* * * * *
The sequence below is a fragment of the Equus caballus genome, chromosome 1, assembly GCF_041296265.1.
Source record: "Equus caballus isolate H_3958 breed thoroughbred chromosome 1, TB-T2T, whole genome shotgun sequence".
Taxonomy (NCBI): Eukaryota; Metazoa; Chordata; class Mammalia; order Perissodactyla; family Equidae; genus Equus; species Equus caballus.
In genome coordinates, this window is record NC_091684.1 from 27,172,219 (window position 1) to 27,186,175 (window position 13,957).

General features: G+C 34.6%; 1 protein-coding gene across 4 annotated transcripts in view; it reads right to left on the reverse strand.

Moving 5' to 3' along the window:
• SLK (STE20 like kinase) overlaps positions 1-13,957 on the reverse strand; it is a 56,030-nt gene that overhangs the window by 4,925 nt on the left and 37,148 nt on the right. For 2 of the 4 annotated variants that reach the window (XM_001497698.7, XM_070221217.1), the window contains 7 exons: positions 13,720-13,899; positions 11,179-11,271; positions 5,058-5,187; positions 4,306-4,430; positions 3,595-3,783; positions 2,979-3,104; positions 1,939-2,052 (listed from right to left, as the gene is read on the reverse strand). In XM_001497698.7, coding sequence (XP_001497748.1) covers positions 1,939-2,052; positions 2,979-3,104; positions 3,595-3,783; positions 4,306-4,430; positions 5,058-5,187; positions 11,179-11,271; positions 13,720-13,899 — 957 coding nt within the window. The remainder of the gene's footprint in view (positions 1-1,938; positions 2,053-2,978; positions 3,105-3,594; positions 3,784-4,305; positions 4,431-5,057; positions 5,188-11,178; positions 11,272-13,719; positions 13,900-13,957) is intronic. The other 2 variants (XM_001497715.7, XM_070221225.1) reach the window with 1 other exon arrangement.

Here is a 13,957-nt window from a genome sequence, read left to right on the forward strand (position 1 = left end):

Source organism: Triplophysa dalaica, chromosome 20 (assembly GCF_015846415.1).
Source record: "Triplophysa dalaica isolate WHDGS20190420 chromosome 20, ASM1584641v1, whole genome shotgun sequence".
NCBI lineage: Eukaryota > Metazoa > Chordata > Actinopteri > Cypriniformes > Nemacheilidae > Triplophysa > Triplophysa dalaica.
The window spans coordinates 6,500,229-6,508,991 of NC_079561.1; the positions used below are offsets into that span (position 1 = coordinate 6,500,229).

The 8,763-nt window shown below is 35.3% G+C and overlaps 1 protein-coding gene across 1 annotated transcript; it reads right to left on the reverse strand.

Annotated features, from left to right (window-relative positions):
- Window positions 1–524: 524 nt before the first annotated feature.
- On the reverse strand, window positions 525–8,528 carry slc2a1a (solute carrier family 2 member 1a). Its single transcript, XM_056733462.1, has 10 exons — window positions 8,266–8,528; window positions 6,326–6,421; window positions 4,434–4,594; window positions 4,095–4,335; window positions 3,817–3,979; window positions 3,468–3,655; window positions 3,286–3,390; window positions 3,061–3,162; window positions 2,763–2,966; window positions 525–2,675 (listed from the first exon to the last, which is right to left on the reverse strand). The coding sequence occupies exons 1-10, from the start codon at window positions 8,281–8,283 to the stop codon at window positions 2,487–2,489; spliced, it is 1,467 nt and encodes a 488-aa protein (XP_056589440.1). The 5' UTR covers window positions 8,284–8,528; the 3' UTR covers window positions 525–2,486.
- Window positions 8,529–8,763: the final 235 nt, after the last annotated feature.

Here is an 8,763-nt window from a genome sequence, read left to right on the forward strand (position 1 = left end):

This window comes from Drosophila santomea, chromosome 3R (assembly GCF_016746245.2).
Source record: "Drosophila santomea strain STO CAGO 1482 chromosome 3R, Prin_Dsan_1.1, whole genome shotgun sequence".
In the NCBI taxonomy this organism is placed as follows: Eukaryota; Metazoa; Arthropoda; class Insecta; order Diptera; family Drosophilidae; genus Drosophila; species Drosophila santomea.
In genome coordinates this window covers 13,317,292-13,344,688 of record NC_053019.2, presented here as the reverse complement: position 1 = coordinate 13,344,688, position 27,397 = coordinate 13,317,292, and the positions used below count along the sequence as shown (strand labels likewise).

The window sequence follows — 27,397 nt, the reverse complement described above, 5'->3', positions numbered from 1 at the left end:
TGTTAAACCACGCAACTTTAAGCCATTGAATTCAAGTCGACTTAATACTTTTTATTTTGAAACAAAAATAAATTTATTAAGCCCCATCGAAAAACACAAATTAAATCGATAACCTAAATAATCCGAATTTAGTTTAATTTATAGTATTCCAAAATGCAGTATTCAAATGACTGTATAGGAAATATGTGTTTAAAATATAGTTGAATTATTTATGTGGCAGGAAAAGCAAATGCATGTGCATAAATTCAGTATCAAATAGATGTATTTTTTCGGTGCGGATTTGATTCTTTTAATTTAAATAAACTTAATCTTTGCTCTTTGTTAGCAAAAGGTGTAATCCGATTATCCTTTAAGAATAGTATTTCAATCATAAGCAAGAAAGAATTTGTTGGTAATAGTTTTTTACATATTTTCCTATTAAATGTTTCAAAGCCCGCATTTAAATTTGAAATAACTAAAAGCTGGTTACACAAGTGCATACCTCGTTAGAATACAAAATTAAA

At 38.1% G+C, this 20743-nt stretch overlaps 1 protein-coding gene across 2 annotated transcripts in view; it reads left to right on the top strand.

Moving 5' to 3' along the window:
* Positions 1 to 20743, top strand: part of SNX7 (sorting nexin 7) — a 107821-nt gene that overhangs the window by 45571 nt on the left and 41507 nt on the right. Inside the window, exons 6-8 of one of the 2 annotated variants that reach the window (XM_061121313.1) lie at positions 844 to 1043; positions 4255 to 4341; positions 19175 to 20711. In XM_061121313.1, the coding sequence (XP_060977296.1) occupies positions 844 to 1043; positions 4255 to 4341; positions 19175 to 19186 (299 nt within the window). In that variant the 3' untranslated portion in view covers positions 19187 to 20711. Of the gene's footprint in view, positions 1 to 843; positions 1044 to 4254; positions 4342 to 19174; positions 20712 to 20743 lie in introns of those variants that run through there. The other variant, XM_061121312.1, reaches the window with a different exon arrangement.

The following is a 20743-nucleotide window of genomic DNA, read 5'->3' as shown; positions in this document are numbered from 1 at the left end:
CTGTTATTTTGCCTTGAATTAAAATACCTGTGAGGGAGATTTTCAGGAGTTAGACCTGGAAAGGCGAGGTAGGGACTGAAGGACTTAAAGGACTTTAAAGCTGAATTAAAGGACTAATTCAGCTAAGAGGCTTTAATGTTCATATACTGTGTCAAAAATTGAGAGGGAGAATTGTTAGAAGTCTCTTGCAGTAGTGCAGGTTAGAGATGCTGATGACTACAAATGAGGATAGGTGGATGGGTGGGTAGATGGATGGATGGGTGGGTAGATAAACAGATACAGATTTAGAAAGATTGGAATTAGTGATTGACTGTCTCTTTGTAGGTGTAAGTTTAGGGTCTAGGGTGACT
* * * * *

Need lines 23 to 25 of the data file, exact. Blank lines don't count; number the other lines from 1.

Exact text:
The window sequence follows — 27,397 nt, the reverse complement described above, 5'->3', positions numbered from 1 at the left end:
TGTTAAACCACGCAACTTTAAGCCATTGAATTCAAGTCGACTTAATACTTTTTATTTTGAAACAAAAATAAATTTATTAAGCCCCATCGAAAAACACAAATTAAATCGATAACCTAAATAATCCGAATTTAGTTTAATTTATAGTATTCCAAAATGCAGTATTCAAATGACTGTATAGGAAATATGTGTTTAAAATATAGTTGAATTATTTATGTGGCAGGAAAAGCAAATGCATGTGCATAAATTCAGTATCAAATAGATGTATTTTTTCGGTGCGGATTTGATTCTTTTAATTTAAATAAACTTAATCTTTGCTCTTTGTTAGCAAAAGGTGTAATCCGATTATCCTTTAAGAATAGTATTTCAATCATAAGCAAGAAAGAATTTGTTGGTAATAGTTTTTTACATATTTTCCTATTAAATGTTTCAAAGCCCGCATTTAAATTTGAAATAACTAAAAGCTGGTTACACAAGTGCATACCTCGTTAGAATACAAAATTAAA

At 38.1% G+C, this 20743-nt stretch overlaps 1 protein-coding gene across 2 annotated transcripts in view; it reads left to right on the top strand.